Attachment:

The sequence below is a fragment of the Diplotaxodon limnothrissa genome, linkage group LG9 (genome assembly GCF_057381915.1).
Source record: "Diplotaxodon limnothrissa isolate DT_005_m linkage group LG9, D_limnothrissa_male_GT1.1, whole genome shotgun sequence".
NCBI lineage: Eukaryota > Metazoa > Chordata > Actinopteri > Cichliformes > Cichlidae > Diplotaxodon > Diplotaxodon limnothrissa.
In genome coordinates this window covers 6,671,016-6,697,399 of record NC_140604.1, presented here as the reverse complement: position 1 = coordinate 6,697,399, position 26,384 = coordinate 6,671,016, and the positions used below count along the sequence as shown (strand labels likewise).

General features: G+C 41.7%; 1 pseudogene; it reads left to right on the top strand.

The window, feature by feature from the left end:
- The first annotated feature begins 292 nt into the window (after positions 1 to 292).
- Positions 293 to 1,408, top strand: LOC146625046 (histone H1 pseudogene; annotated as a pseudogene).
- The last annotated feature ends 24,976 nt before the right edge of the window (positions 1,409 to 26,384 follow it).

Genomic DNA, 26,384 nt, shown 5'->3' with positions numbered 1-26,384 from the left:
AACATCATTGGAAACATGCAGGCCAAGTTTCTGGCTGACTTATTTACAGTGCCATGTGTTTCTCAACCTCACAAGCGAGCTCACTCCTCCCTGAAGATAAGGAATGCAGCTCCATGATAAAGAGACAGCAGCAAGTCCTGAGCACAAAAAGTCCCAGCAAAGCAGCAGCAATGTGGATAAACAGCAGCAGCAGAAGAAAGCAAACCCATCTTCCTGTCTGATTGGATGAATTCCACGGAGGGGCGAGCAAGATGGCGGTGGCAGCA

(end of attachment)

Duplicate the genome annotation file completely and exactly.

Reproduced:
The sequence below is a fragment of the Diplotaxodon limnothrissa genome, linkage group LG9 (genome assembly GCF_057381915.1).
Source record: "Diplotaxodon limnothrissa isolate DT_005_m linkage group LG9, D_limnothrissa_male_GT1.1, whole genome shotgun sequence".
NCBI lineage: Eukaryota > Metazoa > Chordata > Actinopteri > Cichliformes > Cichlidae > Diplotaxodon > Diplotaxodon limnothrissa.
In genome coordinates this window covers 6,671,016-6,697,399 of record NC_140604.1, presented here as the reverse complement: position 1 = coordinate 6,697,399, position 26,384 = coordinate 6,671,016, and the positions used below count along the sequence as shown (strand labels likewise).

General features: G+C 41.7%; 1 pseudogene; it reads left to right on the top strand.

The window, feature by feature from the left end:
- The first annotated feature begins 292 nt into the window (after positions 1 to 292).
- Positions 293 to 1,408, top strand: LOC146625046 (histone H1 pseudogene; annotated as a pseudogene).
- The last annotated feature ends 24,976 nt before the right edge of the window (positions 1,409 to 26,384 follow it).

Genomic DNA, 26,384 nt, shown 5'->3' with positions numbered 1-26,384 from the left:
AACATCATTGGAAACATGCAGGCCAAGTTTCTGGCTGACTTATTTACAGTGCCATGTGTTTCTCAACCTCACAAGCGAGCTCACTCCTCCCTGAAGATAAGGAATGCAGCTCCATGATAAAGAGACAGCAGCAAGTCCTGAGCACAAAAAGTCCCAGCAAAGCAGCAGCAATGTGGATAAACAGCAGCAGCAGAAGAAAGCAAACCCATCTTCCTGTCTGATTGGATGAATTCCACGGAGGGGCGAGCAAGATGGCGGTGGCAGCA